When a woman is murdered in northern Sweden, a detective is sent from Stockholm to try and solve the case. What he finds when he arrives, however, is a town living in fear, but is it fear of the police or the man who (supposedly) committed the crime?
False Trail (Jargana 2) is a long awaited sequel to the 1996 movie, Hunters. The good news is that viewing the original is not essential to following the story of False Trail. There has been a slew of Scandanavian thrillers of late – including the fantastic TV show The Bridge – but False Trail is not one of the few that will distinguish itself from the many.
The story starts out well and appears to be heading towards a whodunit type scenario, but the elongated running time means that by the time the audience is finally told whodunit, they have already figured that out and lost interest.
Rolf Lassgard resumes his role from the original as detective Backstrom, and he, along with Peter Storemare as Torsten, creates a strong back and forth as they debate and argue about who did what and why. Sadly, Stormare’s strong performance is totally undermined in his final few moments on screen as the character disintegrates from a strong, brutish bully into a man who would rather run away from his problems than face them. Stormare is better than this, but he is let down by lazy writing.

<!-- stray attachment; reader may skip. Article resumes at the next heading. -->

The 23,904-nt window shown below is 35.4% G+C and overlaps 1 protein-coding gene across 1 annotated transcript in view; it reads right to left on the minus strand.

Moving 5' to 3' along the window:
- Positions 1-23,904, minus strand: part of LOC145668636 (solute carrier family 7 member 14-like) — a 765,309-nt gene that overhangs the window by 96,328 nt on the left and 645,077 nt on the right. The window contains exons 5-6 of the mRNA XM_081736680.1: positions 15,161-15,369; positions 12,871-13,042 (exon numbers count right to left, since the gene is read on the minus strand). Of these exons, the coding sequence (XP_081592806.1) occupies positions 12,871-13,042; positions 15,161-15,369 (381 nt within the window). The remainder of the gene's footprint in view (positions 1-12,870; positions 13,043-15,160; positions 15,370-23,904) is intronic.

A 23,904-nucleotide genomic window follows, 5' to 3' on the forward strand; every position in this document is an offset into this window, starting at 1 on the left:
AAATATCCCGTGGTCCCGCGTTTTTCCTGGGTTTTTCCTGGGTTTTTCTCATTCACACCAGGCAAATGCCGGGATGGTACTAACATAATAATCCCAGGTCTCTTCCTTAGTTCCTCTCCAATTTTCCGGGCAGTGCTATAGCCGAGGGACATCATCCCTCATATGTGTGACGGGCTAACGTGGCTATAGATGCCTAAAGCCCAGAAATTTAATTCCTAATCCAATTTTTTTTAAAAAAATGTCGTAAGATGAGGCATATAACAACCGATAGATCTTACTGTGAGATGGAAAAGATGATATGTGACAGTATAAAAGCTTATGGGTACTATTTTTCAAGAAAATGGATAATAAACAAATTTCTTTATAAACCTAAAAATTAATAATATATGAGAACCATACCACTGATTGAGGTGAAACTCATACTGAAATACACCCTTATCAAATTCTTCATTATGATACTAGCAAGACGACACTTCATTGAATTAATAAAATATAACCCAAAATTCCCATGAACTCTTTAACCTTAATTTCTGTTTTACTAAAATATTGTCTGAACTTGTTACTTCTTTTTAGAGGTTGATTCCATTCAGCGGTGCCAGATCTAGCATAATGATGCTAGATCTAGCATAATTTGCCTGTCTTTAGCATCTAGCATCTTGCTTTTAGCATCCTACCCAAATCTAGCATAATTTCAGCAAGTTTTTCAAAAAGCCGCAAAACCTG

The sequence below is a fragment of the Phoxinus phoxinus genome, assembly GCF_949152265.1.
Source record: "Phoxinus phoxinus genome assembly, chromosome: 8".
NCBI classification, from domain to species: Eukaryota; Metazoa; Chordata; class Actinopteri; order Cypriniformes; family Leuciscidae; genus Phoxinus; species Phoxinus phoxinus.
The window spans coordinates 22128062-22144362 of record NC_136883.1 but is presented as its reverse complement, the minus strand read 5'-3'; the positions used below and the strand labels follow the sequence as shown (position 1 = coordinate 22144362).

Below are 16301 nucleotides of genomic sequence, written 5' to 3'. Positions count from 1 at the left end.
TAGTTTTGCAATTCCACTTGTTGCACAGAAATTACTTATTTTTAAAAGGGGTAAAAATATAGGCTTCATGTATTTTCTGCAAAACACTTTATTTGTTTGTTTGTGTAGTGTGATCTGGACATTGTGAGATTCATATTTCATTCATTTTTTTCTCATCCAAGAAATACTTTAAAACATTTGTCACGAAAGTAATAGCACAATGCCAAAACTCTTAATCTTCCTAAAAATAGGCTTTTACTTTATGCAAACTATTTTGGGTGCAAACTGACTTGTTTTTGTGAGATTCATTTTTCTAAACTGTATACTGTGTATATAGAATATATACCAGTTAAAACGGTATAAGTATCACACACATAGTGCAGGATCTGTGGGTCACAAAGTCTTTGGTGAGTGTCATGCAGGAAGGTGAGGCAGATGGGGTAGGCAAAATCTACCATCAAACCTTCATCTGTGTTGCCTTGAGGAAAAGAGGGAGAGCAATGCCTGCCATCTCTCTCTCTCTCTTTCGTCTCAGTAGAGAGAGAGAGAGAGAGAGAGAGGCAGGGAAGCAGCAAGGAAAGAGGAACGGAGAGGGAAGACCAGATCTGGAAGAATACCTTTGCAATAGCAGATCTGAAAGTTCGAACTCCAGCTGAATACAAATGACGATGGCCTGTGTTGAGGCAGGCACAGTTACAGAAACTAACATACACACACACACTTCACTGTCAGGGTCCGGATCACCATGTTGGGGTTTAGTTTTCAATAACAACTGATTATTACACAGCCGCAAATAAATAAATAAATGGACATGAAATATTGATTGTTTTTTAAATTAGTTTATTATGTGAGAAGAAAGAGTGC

Eero Milinoff could have been the great villain of the piece, but instead he is reduced to leering at people from under a mane of greasy hair. Annika Nordin, however, seems to be the most rounded character of the lot; a strong woman who is living in fear but is sure that clever use of her sexuality will save her in the end.
Director Kjell Sundvall builds the tensions and intrigue throughout the first half of the film, only to let is trickle away in the second. After the false ending, everything is so clearly spelled out and predictable that the audience may be left wondering why they are watching the film, since they can already guess how it is going to end. The original film was wildly popular on home turf, but this sequel is surely a let down to fans of the franchise.
False Trail could have been one of the great, if underrated, crime thrillers to emerge from Sweden. Instead, the film is bloated and a little self indulgent with strong performances descending into over the top cowardice. There are some good moments in there, but not enough to save the film from itself.